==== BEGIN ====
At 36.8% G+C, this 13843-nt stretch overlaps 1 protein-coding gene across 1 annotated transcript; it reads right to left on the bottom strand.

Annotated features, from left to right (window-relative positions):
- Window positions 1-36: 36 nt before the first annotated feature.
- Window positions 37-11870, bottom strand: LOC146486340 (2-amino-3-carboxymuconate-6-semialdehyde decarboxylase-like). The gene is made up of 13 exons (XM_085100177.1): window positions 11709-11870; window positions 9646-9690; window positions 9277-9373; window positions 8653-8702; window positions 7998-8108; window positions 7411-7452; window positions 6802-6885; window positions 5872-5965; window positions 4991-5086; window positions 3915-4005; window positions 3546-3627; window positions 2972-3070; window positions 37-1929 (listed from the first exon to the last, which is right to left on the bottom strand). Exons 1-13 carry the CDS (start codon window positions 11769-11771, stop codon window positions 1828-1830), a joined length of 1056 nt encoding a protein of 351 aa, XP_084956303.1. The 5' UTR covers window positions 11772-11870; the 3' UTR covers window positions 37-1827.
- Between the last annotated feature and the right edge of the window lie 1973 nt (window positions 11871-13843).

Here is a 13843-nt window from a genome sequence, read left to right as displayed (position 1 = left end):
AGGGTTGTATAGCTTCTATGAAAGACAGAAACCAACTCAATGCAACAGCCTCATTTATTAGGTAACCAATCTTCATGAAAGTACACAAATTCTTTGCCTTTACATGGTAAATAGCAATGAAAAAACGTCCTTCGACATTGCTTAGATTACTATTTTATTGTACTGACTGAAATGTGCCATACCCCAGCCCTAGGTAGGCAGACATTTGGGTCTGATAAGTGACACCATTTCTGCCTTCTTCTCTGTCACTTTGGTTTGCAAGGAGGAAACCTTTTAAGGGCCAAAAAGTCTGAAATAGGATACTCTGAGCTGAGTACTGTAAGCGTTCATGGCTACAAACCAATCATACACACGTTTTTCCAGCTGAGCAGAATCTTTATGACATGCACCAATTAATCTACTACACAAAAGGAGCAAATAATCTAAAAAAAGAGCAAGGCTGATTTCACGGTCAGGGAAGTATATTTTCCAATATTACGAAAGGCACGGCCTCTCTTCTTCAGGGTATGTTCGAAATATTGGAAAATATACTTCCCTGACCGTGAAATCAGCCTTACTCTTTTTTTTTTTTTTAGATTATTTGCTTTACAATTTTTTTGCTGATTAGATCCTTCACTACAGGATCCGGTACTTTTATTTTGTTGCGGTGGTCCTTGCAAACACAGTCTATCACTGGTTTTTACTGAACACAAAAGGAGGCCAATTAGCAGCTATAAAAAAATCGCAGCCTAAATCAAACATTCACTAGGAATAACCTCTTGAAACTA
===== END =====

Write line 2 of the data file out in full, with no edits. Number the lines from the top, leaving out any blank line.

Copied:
Annotated features, from left to right (window-relative positions):